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What is a Social Security trial work period?

Social Security Disability Insurance (SSDI) is designed to help tide you over financially if you become unable to work due to a medical condition. But if your health improves, you may feel like you’re ready to start working again. A trial work period (TWP) gives you the opportunity to test the waters without losing your benefits.

A TWP is one of several work incentives the Social Security Administration (SSA) offers to help people transition back into the workforce after a period of disability. These serve as something of a safeguard for SSDI beneficiaries to see whether they can work consistently over time.

You are allowed to work and collect SSDI, but the SSA sets strict limits on how much you can earn. Benefits can end if you engage in what Social Security considers "substantial gainful activity" (SGA). In 2024, the SGA cap is $1,550 per month, $2,590 per month for beneficiaries who are statutorily blind.

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But Social Security recognizes that people collecting SSDI may experience fluctuations in their health or find workplace accommodations that make it feasible for them to try working again. A TWP gives you nine months over a five-year period in which you can earn any amount of income and still receive your SSDI payments.

How it works

In 2024, Social Security counts a calendar month toward your trial work period if you earn more than $1,110 before taxes. If you are self-employed, working more than 80 hours in a month counts as a TWP “service month,” even if you don’t exceed the income threshold.

The nine months don’t have to be consecutive. Say, for example, that after a year on SSDI you get a part-time job. Your gross pay is $1,200 the first month, $1,000 each of the next three months, then $1,200 again. Social Security will consider you to have used up two of your nine trial months.

You don’t have to enroll in a TWP. Rather, Social Security tracks your months of service when you report your wages or self-employment activity, as is required of SSDI recipients. The TWP ends once you’ve accumulated nine months of service within a rolling 60-month period, or if the SSA determines you no longer qualify for disability benefits.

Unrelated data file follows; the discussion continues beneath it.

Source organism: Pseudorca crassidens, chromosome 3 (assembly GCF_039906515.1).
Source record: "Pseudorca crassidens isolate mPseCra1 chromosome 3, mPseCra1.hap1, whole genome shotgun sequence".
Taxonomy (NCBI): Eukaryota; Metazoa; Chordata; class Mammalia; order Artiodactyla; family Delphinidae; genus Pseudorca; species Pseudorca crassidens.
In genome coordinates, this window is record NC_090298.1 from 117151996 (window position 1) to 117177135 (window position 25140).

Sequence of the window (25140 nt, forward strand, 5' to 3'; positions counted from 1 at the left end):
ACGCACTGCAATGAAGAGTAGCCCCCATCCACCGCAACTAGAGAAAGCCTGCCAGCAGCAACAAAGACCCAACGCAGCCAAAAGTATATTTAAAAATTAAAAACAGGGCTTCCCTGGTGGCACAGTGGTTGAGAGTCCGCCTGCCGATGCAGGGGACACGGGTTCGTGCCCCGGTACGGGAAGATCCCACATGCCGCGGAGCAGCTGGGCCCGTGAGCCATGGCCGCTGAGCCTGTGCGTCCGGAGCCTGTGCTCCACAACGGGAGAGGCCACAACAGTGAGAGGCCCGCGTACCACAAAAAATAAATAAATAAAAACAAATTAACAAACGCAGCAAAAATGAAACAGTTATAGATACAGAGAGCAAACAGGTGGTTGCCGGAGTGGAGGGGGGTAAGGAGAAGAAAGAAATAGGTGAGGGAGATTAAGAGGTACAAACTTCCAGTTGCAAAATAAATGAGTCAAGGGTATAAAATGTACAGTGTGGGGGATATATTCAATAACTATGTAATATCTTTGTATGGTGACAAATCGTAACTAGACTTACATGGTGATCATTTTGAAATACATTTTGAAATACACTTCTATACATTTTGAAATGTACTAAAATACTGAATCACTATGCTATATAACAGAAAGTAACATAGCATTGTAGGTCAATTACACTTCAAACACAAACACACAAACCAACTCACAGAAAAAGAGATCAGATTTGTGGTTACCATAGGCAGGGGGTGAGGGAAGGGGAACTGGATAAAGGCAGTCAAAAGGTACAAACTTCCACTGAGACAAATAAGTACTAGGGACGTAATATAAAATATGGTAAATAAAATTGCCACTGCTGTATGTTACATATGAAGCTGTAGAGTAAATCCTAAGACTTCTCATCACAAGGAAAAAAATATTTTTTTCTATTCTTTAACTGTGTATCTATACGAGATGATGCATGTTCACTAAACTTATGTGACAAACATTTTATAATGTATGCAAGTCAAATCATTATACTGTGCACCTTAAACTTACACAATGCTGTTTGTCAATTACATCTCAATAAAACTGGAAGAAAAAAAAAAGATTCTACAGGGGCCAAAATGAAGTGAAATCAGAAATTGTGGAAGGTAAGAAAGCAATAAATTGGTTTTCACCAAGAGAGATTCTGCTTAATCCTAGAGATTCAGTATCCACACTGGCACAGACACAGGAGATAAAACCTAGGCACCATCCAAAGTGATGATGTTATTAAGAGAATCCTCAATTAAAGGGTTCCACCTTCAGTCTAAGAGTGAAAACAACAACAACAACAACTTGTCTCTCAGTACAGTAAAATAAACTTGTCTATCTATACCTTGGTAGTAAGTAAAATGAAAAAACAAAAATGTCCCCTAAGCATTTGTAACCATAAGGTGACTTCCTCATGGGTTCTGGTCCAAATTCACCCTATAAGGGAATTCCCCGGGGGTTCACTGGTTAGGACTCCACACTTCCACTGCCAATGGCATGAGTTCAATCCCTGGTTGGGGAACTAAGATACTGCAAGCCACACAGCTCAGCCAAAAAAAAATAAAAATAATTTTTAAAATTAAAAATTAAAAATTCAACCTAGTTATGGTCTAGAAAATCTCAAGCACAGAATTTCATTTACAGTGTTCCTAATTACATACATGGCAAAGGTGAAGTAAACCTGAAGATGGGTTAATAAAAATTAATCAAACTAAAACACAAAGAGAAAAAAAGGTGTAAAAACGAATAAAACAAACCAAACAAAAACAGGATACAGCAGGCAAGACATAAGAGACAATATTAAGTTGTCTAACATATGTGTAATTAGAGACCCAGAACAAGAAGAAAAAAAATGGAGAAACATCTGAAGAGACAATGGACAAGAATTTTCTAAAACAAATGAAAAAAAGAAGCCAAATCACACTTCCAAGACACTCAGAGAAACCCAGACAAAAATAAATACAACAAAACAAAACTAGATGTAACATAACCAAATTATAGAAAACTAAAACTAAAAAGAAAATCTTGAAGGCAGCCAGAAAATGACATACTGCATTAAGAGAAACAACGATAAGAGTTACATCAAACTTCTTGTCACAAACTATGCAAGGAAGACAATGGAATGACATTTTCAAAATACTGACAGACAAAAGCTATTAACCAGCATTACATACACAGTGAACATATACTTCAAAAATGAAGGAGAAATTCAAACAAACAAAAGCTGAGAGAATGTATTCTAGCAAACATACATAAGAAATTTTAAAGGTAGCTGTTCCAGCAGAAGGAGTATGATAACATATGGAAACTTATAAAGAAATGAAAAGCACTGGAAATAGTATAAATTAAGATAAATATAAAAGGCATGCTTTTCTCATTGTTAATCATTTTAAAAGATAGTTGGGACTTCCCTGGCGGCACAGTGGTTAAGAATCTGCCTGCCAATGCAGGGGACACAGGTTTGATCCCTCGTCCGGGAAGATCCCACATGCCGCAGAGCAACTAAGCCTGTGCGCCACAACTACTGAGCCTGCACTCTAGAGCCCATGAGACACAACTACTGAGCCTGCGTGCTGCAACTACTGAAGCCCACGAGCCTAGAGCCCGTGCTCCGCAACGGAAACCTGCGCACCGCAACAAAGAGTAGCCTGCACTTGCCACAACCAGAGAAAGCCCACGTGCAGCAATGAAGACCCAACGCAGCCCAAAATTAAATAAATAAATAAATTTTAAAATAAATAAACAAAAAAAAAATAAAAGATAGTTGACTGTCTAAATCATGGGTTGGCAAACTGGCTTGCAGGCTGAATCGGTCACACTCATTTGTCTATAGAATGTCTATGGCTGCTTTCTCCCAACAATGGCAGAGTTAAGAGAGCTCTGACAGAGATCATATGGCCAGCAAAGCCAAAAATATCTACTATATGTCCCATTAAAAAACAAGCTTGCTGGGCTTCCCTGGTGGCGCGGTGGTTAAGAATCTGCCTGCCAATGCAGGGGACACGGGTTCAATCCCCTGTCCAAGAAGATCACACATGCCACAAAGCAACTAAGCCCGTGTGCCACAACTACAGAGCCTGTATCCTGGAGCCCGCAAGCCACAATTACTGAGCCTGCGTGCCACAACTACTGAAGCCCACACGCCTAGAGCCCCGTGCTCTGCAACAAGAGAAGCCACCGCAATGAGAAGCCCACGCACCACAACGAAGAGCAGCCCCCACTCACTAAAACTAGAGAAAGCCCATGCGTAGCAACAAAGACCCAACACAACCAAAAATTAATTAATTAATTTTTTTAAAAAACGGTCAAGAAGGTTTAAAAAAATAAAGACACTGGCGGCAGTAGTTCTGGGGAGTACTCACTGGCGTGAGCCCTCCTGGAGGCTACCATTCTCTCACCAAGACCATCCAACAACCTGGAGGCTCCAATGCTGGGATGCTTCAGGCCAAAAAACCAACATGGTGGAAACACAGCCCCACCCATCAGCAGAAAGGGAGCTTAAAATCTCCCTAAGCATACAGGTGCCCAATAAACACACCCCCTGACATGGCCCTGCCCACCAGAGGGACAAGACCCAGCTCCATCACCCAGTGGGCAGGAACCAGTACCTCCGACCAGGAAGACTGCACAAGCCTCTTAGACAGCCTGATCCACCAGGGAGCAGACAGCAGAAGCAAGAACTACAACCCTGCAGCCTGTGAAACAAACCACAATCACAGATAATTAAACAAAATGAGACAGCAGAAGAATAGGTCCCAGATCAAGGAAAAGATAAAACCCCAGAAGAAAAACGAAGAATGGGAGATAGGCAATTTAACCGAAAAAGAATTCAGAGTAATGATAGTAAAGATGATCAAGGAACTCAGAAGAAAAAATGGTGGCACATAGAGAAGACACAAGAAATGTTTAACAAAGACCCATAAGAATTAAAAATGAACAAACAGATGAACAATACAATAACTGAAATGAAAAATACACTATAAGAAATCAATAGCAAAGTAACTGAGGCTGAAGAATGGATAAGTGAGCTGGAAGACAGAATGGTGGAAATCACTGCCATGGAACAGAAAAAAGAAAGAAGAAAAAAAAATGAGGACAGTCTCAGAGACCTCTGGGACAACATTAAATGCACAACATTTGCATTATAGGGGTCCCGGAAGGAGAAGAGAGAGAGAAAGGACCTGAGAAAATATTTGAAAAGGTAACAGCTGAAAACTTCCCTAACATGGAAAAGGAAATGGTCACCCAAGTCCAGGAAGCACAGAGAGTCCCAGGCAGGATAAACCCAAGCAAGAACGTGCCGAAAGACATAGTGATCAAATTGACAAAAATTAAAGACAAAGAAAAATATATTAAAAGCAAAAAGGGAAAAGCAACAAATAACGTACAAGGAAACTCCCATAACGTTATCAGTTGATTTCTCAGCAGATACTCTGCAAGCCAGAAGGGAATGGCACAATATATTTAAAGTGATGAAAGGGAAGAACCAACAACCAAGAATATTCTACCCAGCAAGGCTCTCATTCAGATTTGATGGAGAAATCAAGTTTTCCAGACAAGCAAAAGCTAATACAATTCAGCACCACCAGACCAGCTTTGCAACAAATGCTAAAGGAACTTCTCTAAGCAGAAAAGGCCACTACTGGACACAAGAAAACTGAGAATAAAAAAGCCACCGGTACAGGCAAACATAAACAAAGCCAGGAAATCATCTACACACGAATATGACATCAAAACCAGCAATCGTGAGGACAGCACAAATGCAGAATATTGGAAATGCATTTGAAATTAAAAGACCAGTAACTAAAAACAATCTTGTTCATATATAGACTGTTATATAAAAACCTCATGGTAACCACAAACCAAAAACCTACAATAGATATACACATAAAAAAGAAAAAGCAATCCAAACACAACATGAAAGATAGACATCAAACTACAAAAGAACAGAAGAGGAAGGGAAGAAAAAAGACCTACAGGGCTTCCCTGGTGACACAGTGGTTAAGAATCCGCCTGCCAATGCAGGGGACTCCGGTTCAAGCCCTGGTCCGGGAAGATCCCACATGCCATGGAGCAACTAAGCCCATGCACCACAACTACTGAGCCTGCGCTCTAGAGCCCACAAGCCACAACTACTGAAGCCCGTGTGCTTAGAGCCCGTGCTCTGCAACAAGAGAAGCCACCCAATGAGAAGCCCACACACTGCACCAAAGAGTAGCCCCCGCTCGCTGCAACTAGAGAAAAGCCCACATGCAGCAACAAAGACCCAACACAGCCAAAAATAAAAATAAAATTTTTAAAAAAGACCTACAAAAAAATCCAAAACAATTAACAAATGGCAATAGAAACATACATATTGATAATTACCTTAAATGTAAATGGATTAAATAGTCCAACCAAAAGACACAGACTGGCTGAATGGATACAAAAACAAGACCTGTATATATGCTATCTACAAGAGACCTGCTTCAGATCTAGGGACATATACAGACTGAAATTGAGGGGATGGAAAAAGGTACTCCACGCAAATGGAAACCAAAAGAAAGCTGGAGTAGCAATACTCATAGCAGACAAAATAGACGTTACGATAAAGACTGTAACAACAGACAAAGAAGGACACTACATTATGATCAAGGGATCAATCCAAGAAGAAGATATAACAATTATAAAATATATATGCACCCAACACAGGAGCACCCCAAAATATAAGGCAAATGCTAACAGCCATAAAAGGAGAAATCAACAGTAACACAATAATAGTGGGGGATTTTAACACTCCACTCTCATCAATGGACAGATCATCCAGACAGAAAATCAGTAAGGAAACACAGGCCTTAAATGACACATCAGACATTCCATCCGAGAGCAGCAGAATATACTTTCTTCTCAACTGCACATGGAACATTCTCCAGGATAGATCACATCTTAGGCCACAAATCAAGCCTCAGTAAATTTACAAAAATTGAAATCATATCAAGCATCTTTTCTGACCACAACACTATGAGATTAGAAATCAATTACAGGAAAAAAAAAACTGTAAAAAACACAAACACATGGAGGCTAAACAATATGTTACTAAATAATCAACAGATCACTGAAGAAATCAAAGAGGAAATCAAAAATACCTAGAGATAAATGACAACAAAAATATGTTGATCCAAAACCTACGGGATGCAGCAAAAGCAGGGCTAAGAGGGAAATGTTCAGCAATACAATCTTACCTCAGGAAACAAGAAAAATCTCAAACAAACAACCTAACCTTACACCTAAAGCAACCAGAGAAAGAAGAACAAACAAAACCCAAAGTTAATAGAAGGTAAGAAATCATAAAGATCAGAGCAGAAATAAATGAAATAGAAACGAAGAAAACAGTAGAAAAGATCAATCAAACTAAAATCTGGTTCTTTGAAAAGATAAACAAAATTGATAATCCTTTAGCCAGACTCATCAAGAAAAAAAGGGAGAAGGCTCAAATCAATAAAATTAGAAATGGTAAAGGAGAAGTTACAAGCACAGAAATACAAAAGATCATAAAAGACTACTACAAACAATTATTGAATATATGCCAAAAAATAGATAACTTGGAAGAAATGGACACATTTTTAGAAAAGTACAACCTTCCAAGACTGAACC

Benefits may continue

Once your TWP is over, you don’t necessarily lose your benefits. Instead, you begin what’s known as an extended period of eligibility (EPE), another Social Security work incentive.

An EPE lasts for 36 consecutive months. During this period, Social Security continues to monitor your work and earnings to see if you earn more than the SGA cap and will pay SSDI for months when you don’t.

With the first post-TWP month in which you do exceed the limit, the SSA considers your disability to have “ceased.” It will pay your benefits for that month and the next two. After that grace period, and for the rest of the EPE, you receive benefits only for months in which your income drops below the SGA cap.

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If you are earning above SGA level when the three-year extension ends, you lose SSDI eligibility. However, there’s one more backstop: For the next five years, if you have to stop working again due to the same disability that got you on SSDI to begin with (or a related condition), you can request expedited reinstatement — meaning you could start getting benefits again without having to file an entirely new application.

Keep in mind

  • If you don’t accumulate nine trial work months during a five-year period, your TWP continues, and the SSA may exclude earlier months in which you did work from the count.
  • If you have Medicare as a result of receiving SSDI, that coverage can continue for up to seven years and nine months after your trial work period, even if you are consistently working and no longer collecting disability benefits.
  • People receiving Supplemental Security Income (SSI), the other Social Security–administered benefit for people with disabilities, do not get a trial work period but may be able to take advantage of other work incentives.

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